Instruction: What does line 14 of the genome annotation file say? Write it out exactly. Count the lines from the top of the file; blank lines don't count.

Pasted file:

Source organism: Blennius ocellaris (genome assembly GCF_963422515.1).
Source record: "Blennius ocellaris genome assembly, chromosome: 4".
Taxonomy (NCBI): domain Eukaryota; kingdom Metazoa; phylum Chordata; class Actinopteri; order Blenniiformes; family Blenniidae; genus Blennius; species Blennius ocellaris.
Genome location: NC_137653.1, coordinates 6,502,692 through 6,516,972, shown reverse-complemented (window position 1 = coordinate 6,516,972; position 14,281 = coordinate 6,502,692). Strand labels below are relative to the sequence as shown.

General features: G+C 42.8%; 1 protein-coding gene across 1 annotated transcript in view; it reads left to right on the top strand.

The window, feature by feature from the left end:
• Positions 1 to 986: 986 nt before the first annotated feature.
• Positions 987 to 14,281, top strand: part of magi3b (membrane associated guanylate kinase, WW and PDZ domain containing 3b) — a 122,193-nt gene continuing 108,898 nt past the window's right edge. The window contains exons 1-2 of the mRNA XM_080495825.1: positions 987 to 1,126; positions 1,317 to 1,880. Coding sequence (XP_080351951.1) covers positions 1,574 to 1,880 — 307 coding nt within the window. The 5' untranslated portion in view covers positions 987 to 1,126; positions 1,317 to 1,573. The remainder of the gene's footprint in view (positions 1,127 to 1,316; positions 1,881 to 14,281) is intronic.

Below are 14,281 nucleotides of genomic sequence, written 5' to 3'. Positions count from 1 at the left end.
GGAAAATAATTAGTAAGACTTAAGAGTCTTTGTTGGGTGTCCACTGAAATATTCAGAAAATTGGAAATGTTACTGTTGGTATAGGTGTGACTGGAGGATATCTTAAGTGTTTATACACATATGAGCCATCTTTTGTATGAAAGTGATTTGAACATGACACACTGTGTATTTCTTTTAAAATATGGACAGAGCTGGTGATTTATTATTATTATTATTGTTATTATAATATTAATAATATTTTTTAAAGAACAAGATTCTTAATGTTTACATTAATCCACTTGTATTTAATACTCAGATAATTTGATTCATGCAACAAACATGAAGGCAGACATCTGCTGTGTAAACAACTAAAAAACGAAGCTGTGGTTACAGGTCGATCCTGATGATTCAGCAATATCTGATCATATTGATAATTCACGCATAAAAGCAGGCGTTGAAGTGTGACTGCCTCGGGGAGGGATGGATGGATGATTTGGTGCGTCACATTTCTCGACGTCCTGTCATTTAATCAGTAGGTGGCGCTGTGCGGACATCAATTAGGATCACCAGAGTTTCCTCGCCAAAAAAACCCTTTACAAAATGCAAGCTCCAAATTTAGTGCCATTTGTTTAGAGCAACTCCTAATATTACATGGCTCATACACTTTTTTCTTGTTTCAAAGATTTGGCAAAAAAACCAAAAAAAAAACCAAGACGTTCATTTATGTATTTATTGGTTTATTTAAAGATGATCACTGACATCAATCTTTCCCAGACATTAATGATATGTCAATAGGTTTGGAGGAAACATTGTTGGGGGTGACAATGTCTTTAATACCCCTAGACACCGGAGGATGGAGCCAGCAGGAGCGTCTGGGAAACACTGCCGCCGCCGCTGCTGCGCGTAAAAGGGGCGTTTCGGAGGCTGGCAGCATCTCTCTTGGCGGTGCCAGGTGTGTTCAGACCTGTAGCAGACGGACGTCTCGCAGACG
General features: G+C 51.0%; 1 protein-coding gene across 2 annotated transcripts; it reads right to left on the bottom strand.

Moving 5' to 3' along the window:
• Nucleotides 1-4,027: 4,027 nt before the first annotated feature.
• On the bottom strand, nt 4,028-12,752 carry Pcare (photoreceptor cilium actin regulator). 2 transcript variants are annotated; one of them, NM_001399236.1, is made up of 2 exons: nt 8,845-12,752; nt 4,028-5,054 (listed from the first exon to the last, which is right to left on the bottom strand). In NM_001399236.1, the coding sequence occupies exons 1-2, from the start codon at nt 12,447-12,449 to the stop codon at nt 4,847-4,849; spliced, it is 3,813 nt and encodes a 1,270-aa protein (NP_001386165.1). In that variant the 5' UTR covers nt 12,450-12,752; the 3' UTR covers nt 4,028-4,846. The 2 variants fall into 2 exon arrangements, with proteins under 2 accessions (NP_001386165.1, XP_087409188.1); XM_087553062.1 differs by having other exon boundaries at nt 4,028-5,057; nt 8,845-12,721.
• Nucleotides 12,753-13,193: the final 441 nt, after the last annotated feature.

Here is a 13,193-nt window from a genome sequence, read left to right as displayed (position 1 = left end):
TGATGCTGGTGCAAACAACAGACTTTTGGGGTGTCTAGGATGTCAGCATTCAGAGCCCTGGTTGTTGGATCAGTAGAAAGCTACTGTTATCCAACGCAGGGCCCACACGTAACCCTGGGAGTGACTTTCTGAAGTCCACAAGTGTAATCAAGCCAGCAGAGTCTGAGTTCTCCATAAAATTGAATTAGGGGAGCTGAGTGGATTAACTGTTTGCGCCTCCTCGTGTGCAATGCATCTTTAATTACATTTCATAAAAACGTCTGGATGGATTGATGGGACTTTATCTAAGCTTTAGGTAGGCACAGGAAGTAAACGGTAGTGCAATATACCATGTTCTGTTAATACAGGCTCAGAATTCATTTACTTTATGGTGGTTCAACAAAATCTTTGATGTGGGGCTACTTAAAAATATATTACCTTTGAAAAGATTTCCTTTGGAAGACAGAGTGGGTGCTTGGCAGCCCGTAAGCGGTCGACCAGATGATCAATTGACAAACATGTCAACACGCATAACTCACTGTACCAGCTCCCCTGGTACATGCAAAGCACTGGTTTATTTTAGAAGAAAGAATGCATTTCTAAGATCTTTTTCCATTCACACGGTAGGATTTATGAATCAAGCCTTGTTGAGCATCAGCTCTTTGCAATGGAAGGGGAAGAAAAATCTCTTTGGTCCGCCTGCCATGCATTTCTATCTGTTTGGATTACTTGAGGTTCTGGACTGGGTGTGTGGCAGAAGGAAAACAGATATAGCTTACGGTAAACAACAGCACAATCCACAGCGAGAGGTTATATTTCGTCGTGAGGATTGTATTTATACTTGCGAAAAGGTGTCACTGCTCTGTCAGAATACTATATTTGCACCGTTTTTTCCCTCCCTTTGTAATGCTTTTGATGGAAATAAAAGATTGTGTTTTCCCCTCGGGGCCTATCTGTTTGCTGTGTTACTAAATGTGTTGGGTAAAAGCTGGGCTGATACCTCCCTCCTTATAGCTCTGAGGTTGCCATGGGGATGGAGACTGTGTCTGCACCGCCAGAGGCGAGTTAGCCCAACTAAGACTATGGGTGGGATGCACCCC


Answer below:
• On the bottom strand, nt 4,028-12,752 carry Pcare (photoreceptor cilium actin regulator). 2 transcript variants are annotated; one of them, NM_001399236.1, is made up of 2 exons: nt 8,845-12,752; nt 4,028-5,054 (listed from the first exon to the last, which is right to left on the bottom strand). In NM_001399236.1, the coding sequence occupies exons 1-2, from the start codon at nt 12,447-12,449 to the stop codon at nt 4,847-4,849; spliced, it is 3,813 nt and encodes a 1,270-aa protein (NP_001386165.1). In that variant the 5' UTR covers nt 12,450-12,752; the 3' UTR covers nt 4,028-4,846. The 2 variants fall into 2 exon arrangements, with proteins under 2 accessions (NP_001386165.1, XP_087409188.1); XM_087553062.1 differs by having other exon boundaries at nt 4,028-5,057; nt 8,845-12,721.